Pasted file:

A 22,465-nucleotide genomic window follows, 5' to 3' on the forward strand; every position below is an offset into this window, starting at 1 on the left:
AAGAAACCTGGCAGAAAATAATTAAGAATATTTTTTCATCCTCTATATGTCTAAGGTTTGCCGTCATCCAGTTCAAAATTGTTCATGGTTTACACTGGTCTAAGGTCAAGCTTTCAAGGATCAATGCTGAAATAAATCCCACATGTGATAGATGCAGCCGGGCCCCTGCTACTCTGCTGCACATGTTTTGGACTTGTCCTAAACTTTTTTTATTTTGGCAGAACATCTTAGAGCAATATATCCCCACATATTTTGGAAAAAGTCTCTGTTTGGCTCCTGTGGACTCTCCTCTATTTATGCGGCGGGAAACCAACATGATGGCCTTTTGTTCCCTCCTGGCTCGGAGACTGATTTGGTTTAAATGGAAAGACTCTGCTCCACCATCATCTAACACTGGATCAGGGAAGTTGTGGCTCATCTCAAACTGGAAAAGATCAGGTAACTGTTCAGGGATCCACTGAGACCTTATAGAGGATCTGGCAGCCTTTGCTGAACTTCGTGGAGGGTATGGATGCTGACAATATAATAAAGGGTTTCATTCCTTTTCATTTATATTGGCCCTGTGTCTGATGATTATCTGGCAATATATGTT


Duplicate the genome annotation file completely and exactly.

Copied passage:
A 22,465-nucleotide genomic window follows, 5' to 3' on the forward strand; every position below is an offset into this window, starting at 1 on the left:
AAGAAACCTGGCAGAAAATAATTAAGAATATTTTTTCATCCTCTATATGTCTAAGGTTTGCCGTCATCCAGTTCAAAATTGTTCATGGTTTACACTGGTCTAAGGTCAAGCTTTCAAGGATCAATGCTGAAATAAATCCCACATGTGATAGATGCAGCCGGGCCCCTGCTACTCTGCTGCACATGTTTTGGACTTGTCCTAAACTTTTTTTATTTTGGCAGAACATCTTAGAGCAATATATCCCCACATATTTTGGAAAAAGTCTCTGTTTGGCTCCTGTGGACTCTCCTCTATTTATGCGGCGGGAAACCAACATGATGGCCTTTTGTTCCCTCCTGGCTCGGAGACTGATTTGGTTTAAATGGAAAGACTCTGCTCCACCATCATCTAACACTGGATCAGGGAAGTTGTGGCTCATCTCAAACTGGAAAAGATCAGGTAACTGTTCAGGGATCCACTGAGACCTTATAGAGGATCTGGCAGCCTTTGCTGAACTTCGTGGAGGGTATGGATGCTGACAATATAATAAAGGGTTTCATTCCTTTTCATTTATATTGGCCCTGTGTCTGATGATTATCTGGCAATATATGTT